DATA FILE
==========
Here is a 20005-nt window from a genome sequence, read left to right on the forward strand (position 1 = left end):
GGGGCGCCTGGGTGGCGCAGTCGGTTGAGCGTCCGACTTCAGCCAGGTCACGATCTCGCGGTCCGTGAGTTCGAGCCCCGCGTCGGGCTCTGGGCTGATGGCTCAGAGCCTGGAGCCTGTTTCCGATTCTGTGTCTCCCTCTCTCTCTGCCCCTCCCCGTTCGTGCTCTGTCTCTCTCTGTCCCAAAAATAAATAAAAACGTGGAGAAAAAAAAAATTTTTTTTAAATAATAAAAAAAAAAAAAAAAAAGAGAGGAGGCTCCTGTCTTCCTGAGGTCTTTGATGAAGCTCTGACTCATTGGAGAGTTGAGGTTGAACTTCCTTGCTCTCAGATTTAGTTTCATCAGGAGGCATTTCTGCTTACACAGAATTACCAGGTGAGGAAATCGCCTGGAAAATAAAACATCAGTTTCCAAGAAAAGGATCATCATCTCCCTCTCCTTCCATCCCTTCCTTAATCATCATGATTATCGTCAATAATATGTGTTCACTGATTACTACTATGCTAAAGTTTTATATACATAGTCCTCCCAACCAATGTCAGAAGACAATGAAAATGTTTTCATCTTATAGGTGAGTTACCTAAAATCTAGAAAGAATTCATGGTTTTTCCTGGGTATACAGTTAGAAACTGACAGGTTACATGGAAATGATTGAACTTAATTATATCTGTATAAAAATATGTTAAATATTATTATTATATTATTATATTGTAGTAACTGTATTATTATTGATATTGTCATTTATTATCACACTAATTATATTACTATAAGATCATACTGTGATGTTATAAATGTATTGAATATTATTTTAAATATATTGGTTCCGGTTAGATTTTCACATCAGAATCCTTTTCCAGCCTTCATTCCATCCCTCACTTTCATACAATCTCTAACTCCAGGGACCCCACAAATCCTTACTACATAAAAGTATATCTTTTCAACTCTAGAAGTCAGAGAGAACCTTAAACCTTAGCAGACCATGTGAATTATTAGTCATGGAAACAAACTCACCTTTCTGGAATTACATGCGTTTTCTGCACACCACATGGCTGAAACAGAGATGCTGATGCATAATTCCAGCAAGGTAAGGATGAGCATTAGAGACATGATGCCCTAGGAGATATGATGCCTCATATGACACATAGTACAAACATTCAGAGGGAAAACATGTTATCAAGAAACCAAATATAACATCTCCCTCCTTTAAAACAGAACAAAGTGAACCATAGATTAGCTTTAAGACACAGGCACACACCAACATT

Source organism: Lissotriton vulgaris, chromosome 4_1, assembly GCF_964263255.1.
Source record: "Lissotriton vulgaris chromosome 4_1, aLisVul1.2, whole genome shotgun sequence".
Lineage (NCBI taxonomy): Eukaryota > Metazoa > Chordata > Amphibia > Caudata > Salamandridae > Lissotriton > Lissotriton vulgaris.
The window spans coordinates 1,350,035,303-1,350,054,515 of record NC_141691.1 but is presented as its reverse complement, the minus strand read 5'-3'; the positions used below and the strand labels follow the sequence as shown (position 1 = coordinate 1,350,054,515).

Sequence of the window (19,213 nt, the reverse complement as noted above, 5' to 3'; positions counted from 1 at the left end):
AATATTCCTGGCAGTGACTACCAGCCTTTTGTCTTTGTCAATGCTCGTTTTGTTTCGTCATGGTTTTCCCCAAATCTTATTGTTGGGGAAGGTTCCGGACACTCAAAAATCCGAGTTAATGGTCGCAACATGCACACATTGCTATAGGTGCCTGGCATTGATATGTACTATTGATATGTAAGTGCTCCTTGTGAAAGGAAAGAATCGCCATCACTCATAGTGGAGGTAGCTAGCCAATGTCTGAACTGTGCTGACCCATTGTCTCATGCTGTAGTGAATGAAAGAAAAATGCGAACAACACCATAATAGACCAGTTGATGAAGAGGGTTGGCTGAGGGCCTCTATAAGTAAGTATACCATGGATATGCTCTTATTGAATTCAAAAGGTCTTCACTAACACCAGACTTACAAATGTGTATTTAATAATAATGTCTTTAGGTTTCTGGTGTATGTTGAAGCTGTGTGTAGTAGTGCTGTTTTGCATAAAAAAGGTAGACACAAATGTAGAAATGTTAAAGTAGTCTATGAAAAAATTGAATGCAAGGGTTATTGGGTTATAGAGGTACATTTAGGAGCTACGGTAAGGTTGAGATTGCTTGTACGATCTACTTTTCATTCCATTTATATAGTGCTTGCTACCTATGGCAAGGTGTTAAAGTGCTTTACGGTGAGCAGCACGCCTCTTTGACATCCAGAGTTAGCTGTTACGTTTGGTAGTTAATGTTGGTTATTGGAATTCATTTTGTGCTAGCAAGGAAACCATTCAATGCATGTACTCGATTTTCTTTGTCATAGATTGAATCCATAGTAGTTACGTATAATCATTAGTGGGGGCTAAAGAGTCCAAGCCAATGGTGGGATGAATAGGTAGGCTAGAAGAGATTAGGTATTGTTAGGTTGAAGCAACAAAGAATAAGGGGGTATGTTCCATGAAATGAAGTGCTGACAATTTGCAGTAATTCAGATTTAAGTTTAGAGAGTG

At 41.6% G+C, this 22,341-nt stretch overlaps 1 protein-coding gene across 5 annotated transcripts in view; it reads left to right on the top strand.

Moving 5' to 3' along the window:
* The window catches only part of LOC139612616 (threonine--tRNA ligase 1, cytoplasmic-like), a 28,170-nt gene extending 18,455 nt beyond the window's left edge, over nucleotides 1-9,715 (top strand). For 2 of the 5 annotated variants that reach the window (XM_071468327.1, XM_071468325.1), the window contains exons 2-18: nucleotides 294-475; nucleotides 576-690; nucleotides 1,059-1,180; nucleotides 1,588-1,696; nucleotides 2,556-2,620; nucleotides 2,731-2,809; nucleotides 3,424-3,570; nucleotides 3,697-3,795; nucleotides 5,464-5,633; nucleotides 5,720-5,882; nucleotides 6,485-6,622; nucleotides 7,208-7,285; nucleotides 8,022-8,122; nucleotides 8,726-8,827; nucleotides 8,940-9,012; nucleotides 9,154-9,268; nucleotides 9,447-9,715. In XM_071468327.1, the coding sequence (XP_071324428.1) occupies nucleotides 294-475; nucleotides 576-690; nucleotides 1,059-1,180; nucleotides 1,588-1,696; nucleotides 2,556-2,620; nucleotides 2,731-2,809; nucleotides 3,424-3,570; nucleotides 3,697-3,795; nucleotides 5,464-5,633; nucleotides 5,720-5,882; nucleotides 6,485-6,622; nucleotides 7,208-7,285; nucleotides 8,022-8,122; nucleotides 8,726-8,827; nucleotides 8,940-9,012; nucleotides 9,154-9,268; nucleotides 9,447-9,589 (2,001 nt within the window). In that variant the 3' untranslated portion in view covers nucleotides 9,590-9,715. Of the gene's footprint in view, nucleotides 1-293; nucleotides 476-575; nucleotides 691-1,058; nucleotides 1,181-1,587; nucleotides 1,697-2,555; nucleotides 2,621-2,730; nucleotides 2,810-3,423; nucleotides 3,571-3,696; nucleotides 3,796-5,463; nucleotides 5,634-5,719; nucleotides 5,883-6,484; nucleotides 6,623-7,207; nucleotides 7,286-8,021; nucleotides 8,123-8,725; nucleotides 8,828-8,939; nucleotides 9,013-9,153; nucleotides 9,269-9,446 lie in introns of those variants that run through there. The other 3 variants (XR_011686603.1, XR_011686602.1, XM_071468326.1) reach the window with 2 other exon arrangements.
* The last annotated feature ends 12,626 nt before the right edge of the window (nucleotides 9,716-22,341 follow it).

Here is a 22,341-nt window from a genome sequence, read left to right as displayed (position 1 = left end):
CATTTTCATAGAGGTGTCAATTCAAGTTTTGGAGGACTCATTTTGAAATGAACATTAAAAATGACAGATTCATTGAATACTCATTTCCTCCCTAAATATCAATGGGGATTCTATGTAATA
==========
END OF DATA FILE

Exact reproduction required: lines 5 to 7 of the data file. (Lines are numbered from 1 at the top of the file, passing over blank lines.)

Lineage (NCBI taxonomy): Eukaryota > Metazoa > Chordata > Amphibia > Caudata > Salamandridae > Lissotriton > Lissotriton vulgaris.
The window spans coordinates 1,350,035,303-1,350,054,515 of record NC_141691.1 but is presented as its reverse complement, the minus strand read 5'-3'; the positions used below and the strand labels follow the sequence as shown (position 1 = coordinate 1,350,054,515).

Sequence of the window (19,213 nt, the reverse complement as noted above, 5' to 3'; positions counted from 1 at the left end):